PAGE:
There was some good news out of the legislative votes last week.

Firstly, a vote on amending legislation called UCITS - the regulation in place for investment schemes - which was set to place a bonus cap on fund managers.

Such a cap would have have damaged the European asset management industry and the pensions and investments of us all. The Economics committee of the parliament had voted for such a cap in line with the bankers bonuses cap it voted through earlier in the year.

However, London Conservative MEP Syed Kamall was able to build a coalition across the centre and centre-right against it. We won the vote by just seven.

Financial Transaction Tax

Another vote that we were never going to win was on the introduction of a Financial Transaction Tax to 11 EU countries that have chosen to go ahead under so-called 'Enhanced Cooperation'. The ECR of course voted against the tax, which will harm our financial services industry and raise nowhere near the revenue expected.

Normally, we would not want to stand in the way of another country wishing to destroy their own economy but in this instance the FTT will have an extraterritorial scope, thus putting the UK at risk. That's why the UK government has challenged it in the European Court. As my colleague Vicky Ford put it during the debate:

"What it means is one country being forced to try and collect a tax for another country, even though it disagrees with the tax. That is not legal, and it is for that reason that the UK has said to the EU: ‘We will see you in court."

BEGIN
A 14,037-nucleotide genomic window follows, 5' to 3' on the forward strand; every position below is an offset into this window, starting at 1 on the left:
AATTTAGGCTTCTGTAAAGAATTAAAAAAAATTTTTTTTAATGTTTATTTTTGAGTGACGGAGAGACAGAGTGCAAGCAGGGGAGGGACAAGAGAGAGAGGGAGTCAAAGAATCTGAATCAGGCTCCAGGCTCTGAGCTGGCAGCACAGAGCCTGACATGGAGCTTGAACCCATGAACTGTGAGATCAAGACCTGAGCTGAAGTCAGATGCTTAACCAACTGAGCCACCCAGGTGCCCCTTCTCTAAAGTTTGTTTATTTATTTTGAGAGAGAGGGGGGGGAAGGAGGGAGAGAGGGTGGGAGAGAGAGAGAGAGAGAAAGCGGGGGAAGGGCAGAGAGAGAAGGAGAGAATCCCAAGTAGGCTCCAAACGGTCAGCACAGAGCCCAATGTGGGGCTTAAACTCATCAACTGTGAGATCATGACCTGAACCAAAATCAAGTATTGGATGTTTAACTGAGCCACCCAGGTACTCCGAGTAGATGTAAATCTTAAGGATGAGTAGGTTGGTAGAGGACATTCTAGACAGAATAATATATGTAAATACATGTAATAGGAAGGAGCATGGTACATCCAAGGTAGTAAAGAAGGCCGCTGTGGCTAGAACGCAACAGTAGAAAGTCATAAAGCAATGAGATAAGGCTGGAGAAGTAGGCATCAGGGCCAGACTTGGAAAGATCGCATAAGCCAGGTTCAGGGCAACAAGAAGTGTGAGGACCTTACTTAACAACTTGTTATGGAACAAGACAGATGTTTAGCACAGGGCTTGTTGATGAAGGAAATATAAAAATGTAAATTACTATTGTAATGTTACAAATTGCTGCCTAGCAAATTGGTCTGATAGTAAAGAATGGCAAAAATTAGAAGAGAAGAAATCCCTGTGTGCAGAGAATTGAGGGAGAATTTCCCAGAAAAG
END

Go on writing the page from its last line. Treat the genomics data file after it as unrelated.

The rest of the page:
LibDem Federalist wishlists

Finally we voted on another barmy federalist wish list from Liberal Democrat MEP Andrew Duff. This time he presented a non-legislative report which called for a directly-elected president of Europe, pan-European parties to be given party political broadcasts and for their logos to appear on ballot papers. The aim of the report was to 'Europeanise' the elections next year. As my colleague Ashley Fox said: "Duff's federalist dream is everyone else's nightmare. He is effectively calling for a directly-elected President of the European Commission. Europe does not need any such thing because it is not a state, much as he might want it to be one."

That's all for this round-up. The parliament will be back at the end of August. Have a good summer and thank you for all your support over the last year.